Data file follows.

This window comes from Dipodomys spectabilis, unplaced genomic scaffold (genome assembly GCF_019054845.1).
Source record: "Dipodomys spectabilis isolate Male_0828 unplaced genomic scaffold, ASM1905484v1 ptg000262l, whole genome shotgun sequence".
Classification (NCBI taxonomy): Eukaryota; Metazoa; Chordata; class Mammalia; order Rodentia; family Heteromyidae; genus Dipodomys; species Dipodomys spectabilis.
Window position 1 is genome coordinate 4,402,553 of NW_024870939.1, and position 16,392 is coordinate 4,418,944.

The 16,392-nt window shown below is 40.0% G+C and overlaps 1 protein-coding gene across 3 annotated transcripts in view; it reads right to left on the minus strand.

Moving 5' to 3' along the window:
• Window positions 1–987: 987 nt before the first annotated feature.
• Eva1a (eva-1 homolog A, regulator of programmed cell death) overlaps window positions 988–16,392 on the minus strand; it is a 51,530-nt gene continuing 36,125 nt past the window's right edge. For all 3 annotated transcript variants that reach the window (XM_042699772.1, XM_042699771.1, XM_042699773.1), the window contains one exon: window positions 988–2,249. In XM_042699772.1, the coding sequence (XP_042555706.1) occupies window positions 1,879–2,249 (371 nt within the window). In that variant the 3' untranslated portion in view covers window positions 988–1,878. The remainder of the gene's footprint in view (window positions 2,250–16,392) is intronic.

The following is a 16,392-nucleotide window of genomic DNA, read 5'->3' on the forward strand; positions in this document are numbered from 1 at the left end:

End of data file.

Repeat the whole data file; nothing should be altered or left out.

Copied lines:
This window comes from Dipodomys spectabilis, unplaced genomic scaffold (genome assembly GCF_019054845.1).
Source record: "Dipodomys spectabilis isolate Male_0828 unplaced genomic scaffold, ASM1905484v1 ptg000262l, whole genome shotgun sequence".
Classification (NCBI taxonomy): Eukaryota; Metazoa; Chordata; class Mammalia; order Rodentia; family Heteromyidae; genus Dipodomys; species Dipodomys spectabilis.
Window position 1 is genome coordinate 4,402,553 of NW_024870939.1, and position 16,392 is coordinate 4,418,944.

The 16,392-nt window shown below is 40.0% G+C and overlaps 1 protein-coding gene across 3 annotated transcripts in view; it reads right to left on the minus strand.

Moving 5' to 3' along the window:
• Window positions 1–987: 987 nt before the first annotated feature.
• Eva1a (eva-1 homolog A, regulator of programmed cell death) overlaps window positions 988–16,392 on the minus strand; it is a 51,530-nt gene continuing 36,125 nt past the window's right edge. For all 3 annotated transcript variants that reach the window (XM_042699772.1, XM_042699771.1, XM_042699773.1), the window contains one exon: window positions 988–2,249. In XM_042699772.1, the coding sequence (XP_042555706.1) occupies window positions 1,879–2,249 (371 nt within the window). In that variant the 3' untranslated portion in view covers window positions 988–1,878. The remainder of the gene's footprint in view (window positions 2,250–16,392) is intronic.

The following is a 16,392-nucleotide window of genomic DNA, read 5'->3' on the forward strand; positions in this document are numbered from 1 at the left end: